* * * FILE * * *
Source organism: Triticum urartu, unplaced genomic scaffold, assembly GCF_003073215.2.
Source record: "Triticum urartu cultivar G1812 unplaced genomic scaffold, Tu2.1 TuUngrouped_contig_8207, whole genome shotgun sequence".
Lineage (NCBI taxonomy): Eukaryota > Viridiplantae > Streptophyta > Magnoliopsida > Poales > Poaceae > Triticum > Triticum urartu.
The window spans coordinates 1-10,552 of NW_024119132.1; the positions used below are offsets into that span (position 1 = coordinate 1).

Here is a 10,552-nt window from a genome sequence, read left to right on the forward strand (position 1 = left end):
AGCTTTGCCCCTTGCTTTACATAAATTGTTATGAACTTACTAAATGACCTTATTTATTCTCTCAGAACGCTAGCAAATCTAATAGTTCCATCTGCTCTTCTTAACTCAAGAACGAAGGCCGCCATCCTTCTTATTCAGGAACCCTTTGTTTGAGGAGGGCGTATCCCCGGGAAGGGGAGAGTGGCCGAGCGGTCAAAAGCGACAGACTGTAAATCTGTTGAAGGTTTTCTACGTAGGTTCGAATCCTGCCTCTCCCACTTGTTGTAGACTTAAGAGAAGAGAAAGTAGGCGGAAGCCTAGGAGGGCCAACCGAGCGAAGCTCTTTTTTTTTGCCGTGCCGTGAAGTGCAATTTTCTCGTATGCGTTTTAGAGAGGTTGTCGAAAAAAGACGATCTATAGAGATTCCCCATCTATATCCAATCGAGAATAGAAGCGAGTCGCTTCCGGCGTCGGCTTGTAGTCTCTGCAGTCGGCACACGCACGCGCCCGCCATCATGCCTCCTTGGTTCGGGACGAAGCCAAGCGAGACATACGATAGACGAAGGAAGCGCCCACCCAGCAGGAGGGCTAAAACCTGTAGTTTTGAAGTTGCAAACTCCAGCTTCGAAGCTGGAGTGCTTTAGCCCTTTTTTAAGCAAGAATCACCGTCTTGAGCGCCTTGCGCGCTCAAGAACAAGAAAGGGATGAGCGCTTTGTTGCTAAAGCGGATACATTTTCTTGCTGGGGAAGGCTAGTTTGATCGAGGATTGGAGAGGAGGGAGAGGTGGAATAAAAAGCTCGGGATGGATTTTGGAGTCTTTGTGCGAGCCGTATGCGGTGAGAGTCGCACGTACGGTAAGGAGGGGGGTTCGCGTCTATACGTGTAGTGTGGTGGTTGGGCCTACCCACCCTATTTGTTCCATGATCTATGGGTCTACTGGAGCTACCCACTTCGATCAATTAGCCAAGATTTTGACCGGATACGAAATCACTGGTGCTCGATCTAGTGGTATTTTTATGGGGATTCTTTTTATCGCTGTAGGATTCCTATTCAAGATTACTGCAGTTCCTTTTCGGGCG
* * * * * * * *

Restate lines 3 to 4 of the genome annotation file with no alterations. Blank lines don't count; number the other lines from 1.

Lineage (NCBI taxonomy): Eukaryota > Viridiplantae > Streptophyta > Magnoliopsida > Poales > Poaceae > Triticum > Triticum urartu.
The window spans coordinates 1-10,552 of NW_024119132.1; the positions used below are offsets into that span (position 1 = coordinate 1).